In the small, elegant photo book, Daily Pilgrims,
city dwellers are portrayed as blurry, anonymous ephemeral phantoms photographed
against backdrops of sparkling cityscapes of towering steel and glass
and multicolored glowing lights.
To make this series, Portuguese photographer Virgilio Ferreira traveled and photographed in six Asian cities in 2006: Bangkok, Macao, Hong Kong, Beijing, Shanghai and Tokyo. In all of them, territory and behavior are changing fast, and the cities’ inhabitants often seem insignificant and furtive in comparison to the urban structures that surround them.
Ferreira says this about his work: “In an intuitive and random way, as I walk through the streets I let myself be attracted by lights, colors, scenes, and anonymous people who cross my way and whom I invite to pose. The portraits are made very quickly, but, in a rigorous and selective approach, I try to relate the person and the background. As focus and lack of focus create tension, the unfocused faces turn into fleeting masks."
The "information deficit" caused by the unusual focus technique imbues the atmosphere of all these photos with cool emotion and ambiguity. This book was published for the Daily Pilgrims exhibition at the Portuguese Centre of Photography, Cadelia da Relacao, Portugal, May 2008.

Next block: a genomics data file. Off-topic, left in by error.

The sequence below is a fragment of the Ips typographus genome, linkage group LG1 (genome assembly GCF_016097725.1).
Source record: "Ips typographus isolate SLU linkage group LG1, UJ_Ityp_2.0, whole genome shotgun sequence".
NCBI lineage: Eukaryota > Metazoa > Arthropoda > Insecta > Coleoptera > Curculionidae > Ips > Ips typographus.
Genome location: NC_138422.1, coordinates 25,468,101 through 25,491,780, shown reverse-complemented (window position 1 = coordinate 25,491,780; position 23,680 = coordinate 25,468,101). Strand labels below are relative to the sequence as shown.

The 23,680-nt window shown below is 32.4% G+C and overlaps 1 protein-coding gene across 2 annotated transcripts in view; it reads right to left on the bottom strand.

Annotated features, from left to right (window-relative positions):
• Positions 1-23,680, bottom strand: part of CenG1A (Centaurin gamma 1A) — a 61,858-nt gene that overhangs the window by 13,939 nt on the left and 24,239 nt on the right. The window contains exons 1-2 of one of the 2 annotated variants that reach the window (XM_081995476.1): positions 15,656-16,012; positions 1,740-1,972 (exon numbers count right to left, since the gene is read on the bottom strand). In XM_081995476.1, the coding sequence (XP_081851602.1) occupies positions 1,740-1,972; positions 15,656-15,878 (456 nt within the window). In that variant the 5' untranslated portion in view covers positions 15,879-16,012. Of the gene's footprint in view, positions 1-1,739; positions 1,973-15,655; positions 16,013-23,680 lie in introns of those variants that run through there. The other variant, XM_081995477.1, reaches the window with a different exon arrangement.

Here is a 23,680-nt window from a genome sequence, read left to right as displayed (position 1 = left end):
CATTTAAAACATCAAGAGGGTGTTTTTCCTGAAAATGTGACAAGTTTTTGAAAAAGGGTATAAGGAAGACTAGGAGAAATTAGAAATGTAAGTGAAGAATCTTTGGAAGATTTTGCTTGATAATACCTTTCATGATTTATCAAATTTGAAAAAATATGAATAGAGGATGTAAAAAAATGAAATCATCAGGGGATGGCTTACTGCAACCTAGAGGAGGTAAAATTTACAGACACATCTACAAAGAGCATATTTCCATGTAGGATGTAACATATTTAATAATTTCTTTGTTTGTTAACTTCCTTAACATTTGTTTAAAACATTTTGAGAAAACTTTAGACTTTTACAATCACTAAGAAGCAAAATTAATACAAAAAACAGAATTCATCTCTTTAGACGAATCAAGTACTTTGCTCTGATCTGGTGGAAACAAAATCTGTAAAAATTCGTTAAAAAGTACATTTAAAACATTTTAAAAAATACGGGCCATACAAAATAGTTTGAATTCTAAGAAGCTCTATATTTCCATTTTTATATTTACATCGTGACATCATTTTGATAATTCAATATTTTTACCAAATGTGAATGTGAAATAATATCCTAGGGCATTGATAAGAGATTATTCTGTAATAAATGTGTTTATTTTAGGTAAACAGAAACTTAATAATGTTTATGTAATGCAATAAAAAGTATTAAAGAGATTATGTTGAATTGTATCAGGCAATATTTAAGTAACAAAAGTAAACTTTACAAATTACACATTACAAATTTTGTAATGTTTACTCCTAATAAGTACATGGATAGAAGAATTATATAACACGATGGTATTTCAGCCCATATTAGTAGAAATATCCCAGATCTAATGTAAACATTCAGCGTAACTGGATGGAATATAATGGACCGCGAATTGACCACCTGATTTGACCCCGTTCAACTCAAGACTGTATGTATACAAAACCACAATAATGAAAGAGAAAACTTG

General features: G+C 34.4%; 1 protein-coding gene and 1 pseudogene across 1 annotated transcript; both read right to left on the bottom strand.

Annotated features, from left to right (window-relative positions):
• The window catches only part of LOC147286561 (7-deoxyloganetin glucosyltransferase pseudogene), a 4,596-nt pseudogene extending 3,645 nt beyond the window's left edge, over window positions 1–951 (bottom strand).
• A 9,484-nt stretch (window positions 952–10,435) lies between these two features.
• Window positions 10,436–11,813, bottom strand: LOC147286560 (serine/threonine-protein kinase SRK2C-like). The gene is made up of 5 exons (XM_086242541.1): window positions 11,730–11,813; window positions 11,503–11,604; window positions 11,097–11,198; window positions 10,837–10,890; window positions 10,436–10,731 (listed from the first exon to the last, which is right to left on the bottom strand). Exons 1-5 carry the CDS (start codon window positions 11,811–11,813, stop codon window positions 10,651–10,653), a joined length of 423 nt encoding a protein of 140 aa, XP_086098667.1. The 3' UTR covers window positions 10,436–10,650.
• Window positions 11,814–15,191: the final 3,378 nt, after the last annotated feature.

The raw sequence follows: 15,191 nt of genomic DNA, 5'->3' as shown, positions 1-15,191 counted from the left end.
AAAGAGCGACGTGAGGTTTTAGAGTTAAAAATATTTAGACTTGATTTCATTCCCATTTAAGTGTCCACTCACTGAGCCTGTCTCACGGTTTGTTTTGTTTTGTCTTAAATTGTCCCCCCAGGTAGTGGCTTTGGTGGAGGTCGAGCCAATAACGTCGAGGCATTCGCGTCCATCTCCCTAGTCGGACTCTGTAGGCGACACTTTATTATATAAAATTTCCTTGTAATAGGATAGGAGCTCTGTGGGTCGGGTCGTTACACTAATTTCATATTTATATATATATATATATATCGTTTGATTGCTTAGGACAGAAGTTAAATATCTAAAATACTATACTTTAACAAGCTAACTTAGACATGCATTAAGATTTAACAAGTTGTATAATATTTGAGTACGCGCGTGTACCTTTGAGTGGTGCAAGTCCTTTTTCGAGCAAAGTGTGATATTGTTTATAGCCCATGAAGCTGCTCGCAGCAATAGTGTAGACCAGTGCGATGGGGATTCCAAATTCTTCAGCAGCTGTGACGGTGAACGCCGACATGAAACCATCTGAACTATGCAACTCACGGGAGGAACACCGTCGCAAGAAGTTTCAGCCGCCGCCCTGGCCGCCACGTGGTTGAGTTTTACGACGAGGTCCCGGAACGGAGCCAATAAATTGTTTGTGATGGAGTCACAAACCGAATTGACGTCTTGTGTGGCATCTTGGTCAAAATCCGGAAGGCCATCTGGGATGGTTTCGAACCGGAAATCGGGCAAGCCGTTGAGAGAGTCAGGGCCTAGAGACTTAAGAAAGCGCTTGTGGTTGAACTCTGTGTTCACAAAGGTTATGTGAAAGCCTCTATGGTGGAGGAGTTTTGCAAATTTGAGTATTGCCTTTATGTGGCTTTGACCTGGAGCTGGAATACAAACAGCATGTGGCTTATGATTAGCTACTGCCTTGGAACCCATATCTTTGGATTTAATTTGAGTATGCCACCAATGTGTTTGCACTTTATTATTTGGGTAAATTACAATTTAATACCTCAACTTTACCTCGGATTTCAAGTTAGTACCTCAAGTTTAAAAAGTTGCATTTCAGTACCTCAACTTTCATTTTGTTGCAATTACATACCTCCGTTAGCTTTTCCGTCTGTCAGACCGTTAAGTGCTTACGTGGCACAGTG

— Jim Casper
by Virgilio Ferreira
68 color pages
Texts in Portuguese and English
Buy on Amazon
"Have confidence in your peculiar self and establish your own signature"—inside the studio of one of the Netherland's emerging photographic figures.
What compels us to look at pictures of people? When is a photographic portrait successful? Does portraiture tell us more about the person sitting for the camera or the image-maker behind the lens? This masterful collection—spanning dozens of photographers—offers precious insight.
A nostalgic look at the "old-fashioned" scrap book as a way of keeping personal memories alive — recalling the pleasures of touch, smell, texture, hand-written notes, and the "real things."